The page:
Overdose and Fall Risk Concentration among Benzodiazepine Users


Project Title: Overdose and Fall Risk Concentration among Benzodiazepine Users
PI name(s): Donovan Maust,
Co-I name(s): Neil Alexander, Amy Bohnert,

Summary

Unintentional injury is a significant burden and source of premature mortality for aging Americans: in 2016, there were 53,141 deaths due to unintentional injury among adults 65 and older (“older adults”) and an additional 5.1 million non-fatal injuries. Falls are the leading cause of injury for older adults, accounting for 56% of injury deaths and 63% of non-fatal injuries. Prescription drug overdose is another leading cause of injury among older adults, which is unsurprising given older adults consume the most prescription medications, have the highest rates of polypharmacy overall, and have growing use of potentially harmful polypharmacy of opioids and psychotropic medications. With the population of older adults in the U.S. expected to double to 83.7 million by 2050, identifying older adults at highest risk of unintentional injury has high public health significance, and benzodiazepine (BZD) use is a key factor underlying both of these causes of unintentional injury among older adults.

Benzodiazepines (BZDs) are the medication class most strongly associated with fall and fracture risk in older adults. In addition to their association with falls, BZDs are the second-most common cause of prescription drug overdose (OD) after opioids, as well as the medication most commonly combined with opioids. Compared to fall risk, there have been no studies of how OD risk varies with short- or long-term use.

Abstract

Aim 1: Among older adults newly-prescribed a BZD, identify clinical characteristics—focused on opioid and other potentially-modifiable co-prescribing—associated with high risk for fall-related injury and OD within 30 days of the new prescription. Using Medicare claims, we will identify adults ≥65 who receive a new BZD prescription and then determine the demographic and clinical characteristics most strongly associated with fall-related injury within 30 days, such as a concurrent new start of an antidepressant or opioid or a high burden of other psychotropic medications. We will complete parallel analyses using OD as the outcome.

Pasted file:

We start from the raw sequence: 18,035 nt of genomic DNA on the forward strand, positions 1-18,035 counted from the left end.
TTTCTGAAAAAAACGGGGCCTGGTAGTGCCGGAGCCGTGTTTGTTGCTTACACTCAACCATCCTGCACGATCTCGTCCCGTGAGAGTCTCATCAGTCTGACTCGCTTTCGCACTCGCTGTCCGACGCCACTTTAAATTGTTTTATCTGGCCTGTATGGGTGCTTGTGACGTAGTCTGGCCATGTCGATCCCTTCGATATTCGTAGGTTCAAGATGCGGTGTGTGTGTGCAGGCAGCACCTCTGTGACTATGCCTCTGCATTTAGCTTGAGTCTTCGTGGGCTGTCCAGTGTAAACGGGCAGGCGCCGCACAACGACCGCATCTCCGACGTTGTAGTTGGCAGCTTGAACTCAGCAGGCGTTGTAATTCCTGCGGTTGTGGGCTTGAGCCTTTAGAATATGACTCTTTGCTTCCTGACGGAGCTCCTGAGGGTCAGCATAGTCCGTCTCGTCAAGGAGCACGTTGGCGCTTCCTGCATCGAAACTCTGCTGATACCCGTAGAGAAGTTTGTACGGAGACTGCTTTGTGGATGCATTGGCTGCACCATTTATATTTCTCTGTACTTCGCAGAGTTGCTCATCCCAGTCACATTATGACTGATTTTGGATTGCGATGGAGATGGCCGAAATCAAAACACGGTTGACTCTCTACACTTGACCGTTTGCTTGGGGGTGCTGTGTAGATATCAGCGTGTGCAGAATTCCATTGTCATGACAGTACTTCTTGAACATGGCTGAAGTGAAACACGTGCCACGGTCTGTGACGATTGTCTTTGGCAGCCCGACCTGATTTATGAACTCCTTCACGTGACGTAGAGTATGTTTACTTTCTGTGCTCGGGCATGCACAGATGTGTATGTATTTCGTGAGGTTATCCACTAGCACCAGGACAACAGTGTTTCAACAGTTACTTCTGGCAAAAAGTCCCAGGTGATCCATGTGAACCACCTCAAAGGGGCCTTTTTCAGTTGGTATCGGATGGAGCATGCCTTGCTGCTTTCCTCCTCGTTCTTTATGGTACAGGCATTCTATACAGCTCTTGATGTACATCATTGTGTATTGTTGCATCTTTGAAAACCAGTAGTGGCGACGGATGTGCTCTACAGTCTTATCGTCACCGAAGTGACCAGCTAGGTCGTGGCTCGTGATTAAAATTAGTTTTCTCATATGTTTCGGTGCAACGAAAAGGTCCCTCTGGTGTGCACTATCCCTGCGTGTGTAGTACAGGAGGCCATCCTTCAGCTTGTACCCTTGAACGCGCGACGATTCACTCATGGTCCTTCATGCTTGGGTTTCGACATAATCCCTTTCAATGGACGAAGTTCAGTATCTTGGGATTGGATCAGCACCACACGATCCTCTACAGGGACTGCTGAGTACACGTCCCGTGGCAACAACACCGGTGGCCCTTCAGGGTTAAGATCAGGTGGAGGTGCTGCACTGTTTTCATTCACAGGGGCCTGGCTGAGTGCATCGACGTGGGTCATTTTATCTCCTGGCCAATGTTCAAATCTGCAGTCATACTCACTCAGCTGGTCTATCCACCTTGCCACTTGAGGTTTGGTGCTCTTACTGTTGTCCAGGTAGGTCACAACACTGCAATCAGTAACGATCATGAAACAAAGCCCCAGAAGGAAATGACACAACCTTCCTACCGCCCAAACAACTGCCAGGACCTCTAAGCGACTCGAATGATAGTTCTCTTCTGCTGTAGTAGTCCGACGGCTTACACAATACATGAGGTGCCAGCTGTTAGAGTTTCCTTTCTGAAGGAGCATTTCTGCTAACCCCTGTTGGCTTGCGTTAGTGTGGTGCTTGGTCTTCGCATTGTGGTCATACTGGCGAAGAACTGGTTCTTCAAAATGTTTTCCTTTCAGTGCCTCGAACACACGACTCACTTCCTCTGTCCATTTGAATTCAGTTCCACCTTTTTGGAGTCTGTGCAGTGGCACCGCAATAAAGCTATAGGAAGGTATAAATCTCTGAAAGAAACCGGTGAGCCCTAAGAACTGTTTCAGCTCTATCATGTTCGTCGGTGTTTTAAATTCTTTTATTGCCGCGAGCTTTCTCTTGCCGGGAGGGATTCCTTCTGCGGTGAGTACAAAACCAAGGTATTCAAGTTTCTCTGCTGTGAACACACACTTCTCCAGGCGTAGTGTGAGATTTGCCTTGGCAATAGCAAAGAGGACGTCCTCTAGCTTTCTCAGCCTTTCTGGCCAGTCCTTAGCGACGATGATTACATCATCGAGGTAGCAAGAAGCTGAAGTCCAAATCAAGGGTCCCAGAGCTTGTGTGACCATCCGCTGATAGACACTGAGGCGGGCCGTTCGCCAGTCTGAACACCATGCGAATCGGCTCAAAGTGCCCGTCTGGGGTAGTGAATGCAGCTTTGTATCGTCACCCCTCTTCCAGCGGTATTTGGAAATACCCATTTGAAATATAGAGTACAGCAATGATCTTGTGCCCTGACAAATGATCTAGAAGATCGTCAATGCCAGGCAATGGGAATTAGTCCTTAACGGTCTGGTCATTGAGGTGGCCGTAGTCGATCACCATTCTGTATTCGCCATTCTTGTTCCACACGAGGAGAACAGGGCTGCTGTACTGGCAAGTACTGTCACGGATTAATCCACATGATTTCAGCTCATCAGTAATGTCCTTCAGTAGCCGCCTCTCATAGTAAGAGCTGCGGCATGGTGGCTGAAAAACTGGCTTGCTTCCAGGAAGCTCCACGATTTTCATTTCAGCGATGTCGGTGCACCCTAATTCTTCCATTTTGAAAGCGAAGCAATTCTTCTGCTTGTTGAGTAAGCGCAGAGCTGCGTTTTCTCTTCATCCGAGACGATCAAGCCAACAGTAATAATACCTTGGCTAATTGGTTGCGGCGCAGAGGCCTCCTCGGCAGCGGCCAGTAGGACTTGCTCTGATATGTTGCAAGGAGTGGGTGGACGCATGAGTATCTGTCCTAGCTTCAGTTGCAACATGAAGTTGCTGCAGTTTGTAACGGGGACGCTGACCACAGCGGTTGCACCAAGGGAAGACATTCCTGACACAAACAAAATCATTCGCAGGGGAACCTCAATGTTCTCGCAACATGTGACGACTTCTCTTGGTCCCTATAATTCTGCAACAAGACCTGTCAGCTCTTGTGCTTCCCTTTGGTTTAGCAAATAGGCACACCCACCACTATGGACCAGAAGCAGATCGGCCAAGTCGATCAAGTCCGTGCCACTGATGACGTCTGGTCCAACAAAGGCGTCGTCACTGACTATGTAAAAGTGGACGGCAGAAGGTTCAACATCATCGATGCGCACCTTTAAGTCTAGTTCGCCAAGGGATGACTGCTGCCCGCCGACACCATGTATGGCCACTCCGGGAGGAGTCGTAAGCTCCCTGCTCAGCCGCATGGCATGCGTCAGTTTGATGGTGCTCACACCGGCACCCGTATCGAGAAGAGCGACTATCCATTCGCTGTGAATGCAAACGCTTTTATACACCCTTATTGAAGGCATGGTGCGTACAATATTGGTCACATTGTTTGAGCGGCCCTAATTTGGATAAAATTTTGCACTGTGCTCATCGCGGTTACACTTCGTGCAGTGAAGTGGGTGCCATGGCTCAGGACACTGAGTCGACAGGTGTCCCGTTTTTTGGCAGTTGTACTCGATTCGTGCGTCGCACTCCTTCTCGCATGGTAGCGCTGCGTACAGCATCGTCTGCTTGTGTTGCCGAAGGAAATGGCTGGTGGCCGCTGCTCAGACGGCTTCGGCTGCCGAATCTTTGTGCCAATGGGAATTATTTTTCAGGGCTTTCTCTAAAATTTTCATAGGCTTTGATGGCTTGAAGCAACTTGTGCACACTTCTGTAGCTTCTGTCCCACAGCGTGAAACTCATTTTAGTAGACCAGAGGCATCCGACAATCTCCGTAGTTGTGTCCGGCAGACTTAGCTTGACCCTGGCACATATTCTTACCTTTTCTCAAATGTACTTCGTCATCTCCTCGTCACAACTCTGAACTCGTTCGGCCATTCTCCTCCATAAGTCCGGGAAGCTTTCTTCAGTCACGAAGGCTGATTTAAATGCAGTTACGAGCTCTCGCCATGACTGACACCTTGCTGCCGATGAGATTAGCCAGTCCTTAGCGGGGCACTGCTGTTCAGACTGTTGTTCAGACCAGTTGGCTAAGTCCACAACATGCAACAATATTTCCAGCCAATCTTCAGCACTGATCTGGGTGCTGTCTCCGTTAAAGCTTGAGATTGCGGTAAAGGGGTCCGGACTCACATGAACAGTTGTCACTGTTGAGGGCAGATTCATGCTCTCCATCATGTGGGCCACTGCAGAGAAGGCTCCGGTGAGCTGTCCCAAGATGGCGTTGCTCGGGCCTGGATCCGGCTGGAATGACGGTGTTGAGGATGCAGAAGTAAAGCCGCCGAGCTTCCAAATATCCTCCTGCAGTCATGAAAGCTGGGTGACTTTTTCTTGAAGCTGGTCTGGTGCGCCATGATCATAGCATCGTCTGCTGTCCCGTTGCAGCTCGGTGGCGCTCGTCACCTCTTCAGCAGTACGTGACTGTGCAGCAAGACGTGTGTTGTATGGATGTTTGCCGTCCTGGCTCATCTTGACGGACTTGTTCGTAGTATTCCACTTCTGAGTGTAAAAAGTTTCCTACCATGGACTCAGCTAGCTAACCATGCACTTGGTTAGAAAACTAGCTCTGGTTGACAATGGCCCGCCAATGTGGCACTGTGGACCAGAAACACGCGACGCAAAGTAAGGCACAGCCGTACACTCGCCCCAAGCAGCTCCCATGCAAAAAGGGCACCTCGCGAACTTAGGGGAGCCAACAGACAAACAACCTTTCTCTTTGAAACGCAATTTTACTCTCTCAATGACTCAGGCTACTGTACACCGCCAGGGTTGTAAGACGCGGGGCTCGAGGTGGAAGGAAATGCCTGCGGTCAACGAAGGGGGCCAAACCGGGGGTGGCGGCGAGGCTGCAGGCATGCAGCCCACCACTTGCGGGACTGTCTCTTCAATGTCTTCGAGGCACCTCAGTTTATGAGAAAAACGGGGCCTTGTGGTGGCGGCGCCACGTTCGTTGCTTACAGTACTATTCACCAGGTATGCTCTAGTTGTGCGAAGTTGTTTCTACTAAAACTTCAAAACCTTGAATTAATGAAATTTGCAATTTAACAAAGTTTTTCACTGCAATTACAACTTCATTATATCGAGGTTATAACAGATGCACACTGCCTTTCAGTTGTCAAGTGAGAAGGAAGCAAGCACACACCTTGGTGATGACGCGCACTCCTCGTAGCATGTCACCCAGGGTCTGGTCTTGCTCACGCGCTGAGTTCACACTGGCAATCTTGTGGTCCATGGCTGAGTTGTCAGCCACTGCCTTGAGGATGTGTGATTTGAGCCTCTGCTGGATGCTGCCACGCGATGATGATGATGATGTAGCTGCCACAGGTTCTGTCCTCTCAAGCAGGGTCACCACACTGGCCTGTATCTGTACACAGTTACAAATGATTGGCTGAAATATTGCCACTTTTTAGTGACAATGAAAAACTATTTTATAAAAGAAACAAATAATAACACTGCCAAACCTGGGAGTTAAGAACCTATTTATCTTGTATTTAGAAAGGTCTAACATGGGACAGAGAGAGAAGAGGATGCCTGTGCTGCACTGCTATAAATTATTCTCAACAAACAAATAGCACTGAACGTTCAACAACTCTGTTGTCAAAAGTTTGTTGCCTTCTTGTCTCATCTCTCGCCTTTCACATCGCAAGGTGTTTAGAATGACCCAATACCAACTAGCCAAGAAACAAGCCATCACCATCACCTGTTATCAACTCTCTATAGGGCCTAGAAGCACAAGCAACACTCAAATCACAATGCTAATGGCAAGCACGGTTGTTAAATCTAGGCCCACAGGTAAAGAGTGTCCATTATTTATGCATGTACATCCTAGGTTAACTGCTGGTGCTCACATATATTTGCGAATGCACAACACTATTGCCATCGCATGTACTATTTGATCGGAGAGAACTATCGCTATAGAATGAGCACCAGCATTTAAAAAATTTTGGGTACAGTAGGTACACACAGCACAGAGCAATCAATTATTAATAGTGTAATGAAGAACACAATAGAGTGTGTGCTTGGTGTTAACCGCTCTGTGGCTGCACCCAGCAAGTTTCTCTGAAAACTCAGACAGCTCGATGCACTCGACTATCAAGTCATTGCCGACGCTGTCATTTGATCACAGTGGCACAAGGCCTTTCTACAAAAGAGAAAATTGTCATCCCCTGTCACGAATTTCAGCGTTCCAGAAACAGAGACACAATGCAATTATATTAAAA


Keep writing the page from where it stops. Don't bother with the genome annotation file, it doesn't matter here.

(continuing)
Aim 2: Among regular BZD users, determine how the fall and OD risk vary across the intensity of BZD use (e.g., daily vs. less than daily). We will use the BZD medication possession ratio (i.e., [total days prescribed in 12 months] / 365) among regular BZD users to determinate how the risk of fall-related injury or overdose varies with the intensity of BZD consumption (e.g., daily user [MPR=>0.95] vs. intermittent [MPR <0.5]). As in Aim 1, we will determine whether co-prescribing of opioids and psychotropic medications increases injury risk.

Public Health Impact: BZD prescribing to older adults continues despite decades of evidence demonstrating the risk for significant injury from both falls and OD. In the face of continued use, specific recommendations for prescribing have the potential to have greater uptake into clinical practice, but a lack of scientific evidence prevents this approach at this time. We will develop a Policy Brief on Benzodiazepine Prescribing for Older Adults to help address the smoldering but largely unrecognized public health problem of BZD prescribing in older adults, which will have impact in the CDC Injury Center Research Priorities of prescription drug OD and older adult falls.